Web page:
Of course, Jean knew Aero from the time he first came to me. She made a point of spending time with each and every horse in the herd, especially in the last few years as she, Scratch and Wamy (the two remaining of her herd of 4) made a mutual decision that they didn’t need to be hauled to clinics anymore. Jean could go and work with my horses, bringing what she learned back to them to explore on their own. We were just laughing this last week about how long it took for Jean to get Aero’s name right. She always wrote down the names of all the horses and humans at the clinics to ensure she would remember them right.
Aero turned 31 this year. Tall and lanky, he sometimes would lay down in just the wrong spot and find he didn’t have the right traction to get those hind legs underneath him. I swear, if he could lay down NEXT to the water tank in mud, he would choose that spot! He might struggle a bit and ultimately find a way up. Other times he needed a little encouragement or help from me. As he got older, I kept a close watch on him, looking for signs that he was struggling more than he should, that I should let him go. Each spring and fall I have Theresa do a check in with all the old ones to find out how they are doing, if anyone is feeling they are nearing the end of their life…
Romeo, on the left, Aero on the right, and Gin in the middle. Romeo and Aero were inseparable until Romeo passed. In the last few years it’s been Aero and Gin.
Way back on that ranch on the side of the mountain, when I realized how intelligent and sentient horses really are, that I can communicate with them accordingly, well, from then on, I vowed to take that level of communication and connection into every aspect of their lives. Each horse is involved in all of the decisions related to their work, care, and ultimately when and how their life ends. Several years ago, I took a look around and realized that my core group of horses from those days in Rifle were all over 28 years old. As they pass on it would truly be the end of an era. This group of horses that lived with me for 20 or 30 years and made me the horseperson I am today….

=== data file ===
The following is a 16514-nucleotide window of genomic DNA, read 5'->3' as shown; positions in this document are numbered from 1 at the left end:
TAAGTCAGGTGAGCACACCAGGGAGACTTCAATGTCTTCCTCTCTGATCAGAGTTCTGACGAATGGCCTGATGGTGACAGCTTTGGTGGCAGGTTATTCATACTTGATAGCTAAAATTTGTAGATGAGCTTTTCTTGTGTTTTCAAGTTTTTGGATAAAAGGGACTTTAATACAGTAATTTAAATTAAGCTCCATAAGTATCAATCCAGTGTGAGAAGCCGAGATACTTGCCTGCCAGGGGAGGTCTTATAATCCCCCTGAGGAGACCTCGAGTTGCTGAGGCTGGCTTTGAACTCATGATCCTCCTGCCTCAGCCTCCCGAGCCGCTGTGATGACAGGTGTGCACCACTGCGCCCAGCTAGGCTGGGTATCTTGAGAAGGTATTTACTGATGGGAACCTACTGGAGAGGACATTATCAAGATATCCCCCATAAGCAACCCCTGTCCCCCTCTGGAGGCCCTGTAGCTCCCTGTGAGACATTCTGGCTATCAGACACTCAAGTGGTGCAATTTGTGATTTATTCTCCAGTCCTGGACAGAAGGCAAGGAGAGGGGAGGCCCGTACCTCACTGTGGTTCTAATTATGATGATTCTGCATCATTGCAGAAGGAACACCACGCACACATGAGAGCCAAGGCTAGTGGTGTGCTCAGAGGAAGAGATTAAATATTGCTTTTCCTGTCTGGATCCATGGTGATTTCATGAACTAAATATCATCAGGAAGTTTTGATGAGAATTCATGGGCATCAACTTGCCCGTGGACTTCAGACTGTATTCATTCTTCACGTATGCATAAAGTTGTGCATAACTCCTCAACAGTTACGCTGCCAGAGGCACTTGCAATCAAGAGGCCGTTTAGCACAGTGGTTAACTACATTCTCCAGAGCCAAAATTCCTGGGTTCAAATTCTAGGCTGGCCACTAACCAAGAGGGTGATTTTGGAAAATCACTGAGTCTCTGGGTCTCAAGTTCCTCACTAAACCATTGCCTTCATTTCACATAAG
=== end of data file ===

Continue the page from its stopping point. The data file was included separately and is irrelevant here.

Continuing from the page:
What would that be like?
Last year, Jean learned that she had malignant metastatic melanoma on her head. It was stage 4. Never one to take a conventional approach to anything, Jean embarked on a mission to do what she could to slow it down and maybe cure it. Her best chance at a cure was a treatment that got delayed due to Covid 19 lock down back in March. She finally got her long-awaited treatment about 6 weeks ago, but by then, it really was too late. It was clear to all who bore witness that the cancer was winning this round. Still, she lived far longer with this disease than most and retained her quality of life with fierce determination, in true Jean style!
She spent the summer re-reading every book Mark Rashid ever wrote. She owns them all! At one of the first clinics I ever hosted for Mark, Jean latched onto a concept he taught. Her interpretation was that if she thinks walk, Scratch should walk. Sometimes she would get the connection just right and off Scratch would go. Elated she kept seeking that elusive connection, her Holy Grail of horsemanship. A month ago, with the help of her neighbor and friend, Ellen who spent so much time learning together and sharing horsemanship philosophy, Jean mustered up that determination of hers because she felt that she finally understood what Mark was talking about. She got on Scratch bareback with just a halter, and did several laps around the ‘learning center’ as she called her arena, successfully getting Scratch to walk according to Mark’s theory. She found her Holy Grail!
Jean came to visit after she learned of my friend Cori passing. I shared a story about Cori’s family tradition of making earrings out of cherries. So here we are with our cherry jewels.
Last week I got word that Jean was declining and that if I wanted to see her, I should come sooner rather than later. Of course, I hustled down there, trimmed Scratch and Wamy’s feet and sat with Jean for a while. She was still absolutely determined to stay strong enough to give that treatment time to work. It was amazing to see such drive to keep going in someone who outwardly appeared so frail.
On Monday evening, Aero came in for evening feeding having clearly done something to his hind end. As is always the case with him, I wondered if this was it? I gave him the night to see if he was just stiff from a struggle to get up, or a stumble and tweak incident. By morning it was clear he was not going to recover from this. Much like Jean, he made it clear he was not ready to go. He had unfinished business.
Aero and Gin this year on Memorial Day